BEST never approved power supply for Artham
Officials at the undertaking say they never installed an electric meter in the building and that the developer had procured electricity illegally
The can of worms behind the illegal Artham building has been opened. Brihanmumbai Electric Supply and Transport (BEST) has revealed that it never gave any approvals to supply electricity to the six-storeyed Artham building at Kalbadevi. MiD DAY had reported about how the commercial building, located in Shekhadi Lane at Kalbadevi, had come up without necessary permissions from the BMC (‘Another Campa Cola in the making’, November 1).
According to authorities at BEST, the builder had applied for a connection, but the application was rejected because the structure didn’t have the necessary permissions from the civic body. “We received a request for electric supply and we demanded to see the building permissions.
Since they couldn’t submit the required documents, we denied an electric meter to the building,” said S R Khedkar, deputy general manager, BEST. However, the building does have power supply, which it has been using illegally.
BEST has sent a show-cause notice to the developer. “We have sent them a notice and will wait for two weeks for their reply. If we get none, we will take further action,” added Khedkar. Even the water department of the BMC has checked their records and found that they hadn’t sanctioned supply to Artham.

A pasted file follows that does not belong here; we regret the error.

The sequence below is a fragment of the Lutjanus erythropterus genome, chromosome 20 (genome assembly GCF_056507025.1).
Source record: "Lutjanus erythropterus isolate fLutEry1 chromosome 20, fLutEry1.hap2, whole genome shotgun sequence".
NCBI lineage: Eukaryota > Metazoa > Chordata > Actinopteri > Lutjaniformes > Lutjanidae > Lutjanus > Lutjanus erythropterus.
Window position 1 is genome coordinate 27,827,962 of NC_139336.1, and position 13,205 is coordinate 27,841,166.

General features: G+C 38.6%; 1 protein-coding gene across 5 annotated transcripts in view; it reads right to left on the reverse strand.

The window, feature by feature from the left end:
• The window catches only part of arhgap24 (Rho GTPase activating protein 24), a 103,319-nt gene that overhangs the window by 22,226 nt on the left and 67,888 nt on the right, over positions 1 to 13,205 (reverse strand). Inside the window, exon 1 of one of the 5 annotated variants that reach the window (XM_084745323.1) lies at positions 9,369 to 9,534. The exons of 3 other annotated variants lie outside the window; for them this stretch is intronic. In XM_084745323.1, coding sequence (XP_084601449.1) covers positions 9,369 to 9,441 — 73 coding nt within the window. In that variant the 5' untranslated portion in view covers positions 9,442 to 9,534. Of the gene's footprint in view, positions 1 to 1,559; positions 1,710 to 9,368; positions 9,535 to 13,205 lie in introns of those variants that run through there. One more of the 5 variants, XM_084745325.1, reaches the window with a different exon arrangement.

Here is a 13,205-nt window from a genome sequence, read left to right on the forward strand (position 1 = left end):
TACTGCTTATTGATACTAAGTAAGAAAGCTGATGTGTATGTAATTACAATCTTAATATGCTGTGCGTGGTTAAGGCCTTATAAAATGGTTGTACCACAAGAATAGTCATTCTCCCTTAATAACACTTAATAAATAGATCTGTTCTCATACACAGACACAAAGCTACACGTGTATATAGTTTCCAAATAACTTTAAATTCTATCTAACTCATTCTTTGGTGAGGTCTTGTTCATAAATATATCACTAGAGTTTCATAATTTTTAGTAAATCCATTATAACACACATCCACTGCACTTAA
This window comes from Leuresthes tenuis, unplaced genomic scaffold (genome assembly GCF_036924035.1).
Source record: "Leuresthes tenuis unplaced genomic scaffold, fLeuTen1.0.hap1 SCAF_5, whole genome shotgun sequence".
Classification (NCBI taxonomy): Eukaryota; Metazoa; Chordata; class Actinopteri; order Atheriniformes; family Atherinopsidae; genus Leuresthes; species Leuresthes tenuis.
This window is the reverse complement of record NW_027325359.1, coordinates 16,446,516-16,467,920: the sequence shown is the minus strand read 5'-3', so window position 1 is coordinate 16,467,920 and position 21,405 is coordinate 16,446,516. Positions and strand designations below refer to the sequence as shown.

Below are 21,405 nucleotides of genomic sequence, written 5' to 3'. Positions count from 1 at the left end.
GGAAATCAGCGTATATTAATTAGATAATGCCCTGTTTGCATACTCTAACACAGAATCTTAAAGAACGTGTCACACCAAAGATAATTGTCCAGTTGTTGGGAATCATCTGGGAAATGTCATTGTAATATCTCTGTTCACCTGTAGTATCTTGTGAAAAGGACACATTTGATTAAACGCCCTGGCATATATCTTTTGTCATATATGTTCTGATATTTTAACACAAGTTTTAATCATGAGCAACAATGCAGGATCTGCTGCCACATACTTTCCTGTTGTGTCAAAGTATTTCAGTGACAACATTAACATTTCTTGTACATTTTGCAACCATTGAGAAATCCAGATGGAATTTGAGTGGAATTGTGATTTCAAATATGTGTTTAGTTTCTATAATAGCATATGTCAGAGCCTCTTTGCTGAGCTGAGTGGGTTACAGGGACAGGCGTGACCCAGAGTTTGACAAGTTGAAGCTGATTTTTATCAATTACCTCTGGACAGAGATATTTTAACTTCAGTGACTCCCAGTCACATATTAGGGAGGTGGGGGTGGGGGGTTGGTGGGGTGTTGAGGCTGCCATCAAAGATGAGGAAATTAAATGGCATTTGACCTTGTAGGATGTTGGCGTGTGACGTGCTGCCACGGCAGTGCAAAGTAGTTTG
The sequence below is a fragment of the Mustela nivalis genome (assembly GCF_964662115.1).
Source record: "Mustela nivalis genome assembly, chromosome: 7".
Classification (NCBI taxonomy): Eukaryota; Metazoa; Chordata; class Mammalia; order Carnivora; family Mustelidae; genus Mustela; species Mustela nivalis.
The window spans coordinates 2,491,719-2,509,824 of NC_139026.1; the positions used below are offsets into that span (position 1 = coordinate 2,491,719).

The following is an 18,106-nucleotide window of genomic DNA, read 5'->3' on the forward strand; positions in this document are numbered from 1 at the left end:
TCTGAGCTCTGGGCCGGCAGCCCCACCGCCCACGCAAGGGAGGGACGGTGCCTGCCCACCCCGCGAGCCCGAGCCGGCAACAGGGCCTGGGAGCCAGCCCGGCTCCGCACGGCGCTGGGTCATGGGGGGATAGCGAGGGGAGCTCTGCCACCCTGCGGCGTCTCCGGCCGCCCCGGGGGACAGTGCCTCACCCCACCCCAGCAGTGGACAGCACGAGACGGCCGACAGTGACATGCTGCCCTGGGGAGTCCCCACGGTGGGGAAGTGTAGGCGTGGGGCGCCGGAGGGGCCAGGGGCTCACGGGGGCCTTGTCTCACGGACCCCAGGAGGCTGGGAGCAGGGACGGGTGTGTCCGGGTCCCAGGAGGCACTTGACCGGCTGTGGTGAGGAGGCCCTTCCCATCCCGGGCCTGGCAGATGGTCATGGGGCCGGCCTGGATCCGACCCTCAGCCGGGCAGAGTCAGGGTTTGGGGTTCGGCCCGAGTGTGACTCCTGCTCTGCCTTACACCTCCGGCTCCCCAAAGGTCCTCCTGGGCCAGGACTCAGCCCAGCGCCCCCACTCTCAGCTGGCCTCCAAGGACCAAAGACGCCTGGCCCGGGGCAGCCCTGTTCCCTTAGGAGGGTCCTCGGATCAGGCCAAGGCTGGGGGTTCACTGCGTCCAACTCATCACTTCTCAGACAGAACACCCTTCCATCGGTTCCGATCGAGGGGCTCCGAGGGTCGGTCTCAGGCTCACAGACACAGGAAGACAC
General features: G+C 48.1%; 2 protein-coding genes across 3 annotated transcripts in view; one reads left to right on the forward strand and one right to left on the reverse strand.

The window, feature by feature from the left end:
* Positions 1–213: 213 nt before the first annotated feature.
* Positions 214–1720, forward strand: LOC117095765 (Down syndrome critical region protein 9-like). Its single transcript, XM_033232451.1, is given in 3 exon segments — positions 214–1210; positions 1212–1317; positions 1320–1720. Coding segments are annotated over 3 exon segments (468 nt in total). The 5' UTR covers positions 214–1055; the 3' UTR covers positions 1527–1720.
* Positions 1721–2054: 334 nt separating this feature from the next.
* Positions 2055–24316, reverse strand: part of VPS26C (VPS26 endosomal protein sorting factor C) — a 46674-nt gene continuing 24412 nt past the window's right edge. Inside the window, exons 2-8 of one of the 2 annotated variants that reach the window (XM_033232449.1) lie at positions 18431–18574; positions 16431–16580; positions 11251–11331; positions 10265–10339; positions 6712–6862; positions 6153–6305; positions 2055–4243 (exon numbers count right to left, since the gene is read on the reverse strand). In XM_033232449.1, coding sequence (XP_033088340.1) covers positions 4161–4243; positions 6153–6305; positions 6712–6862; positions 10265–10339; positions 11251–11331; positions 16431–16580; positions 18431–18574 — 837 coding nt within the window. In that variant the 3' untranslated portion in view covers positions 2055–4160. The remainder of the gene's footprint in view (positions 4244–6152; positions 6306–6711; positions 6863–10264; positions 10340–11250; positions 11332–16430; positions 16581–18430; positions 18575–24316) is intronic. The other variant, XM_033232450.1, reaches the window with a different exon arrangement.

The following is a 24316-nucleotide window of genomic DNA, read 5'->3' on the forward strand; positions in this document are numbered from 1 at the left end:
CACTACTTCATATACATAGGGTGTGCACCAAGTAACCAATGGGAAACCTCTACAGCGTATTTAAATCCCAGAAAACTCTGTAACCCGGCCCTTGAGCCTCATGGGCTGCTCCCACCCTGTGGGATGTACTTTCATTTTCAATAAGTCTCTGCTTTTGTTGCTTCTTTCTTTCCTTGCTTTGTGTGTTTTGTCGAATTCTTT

The structure comes under the jurisdiction of the C-ward, which has recommended that power and water supply to the building be disconnected. Sangeeta Hasnale, assistant municipal commissioner of the C-ward, who gave the order said, “Our officers will inspect the building. If it is found to have illegal water supply, we will disconnect it.”
Artham came up in 2011and the BMC had been receiving complaints about its status. A demolition notice was issued and subsequently, three floors were punctured. But after a court injunction prevented further action, the developer, Girish Jain, went ahead and reconstructed the demolished levels.
Today, the building still stands tall with about 100 commercial shops using illegal electricity, and possibly unauthorised water supply. Jain refused to comment on the matter.
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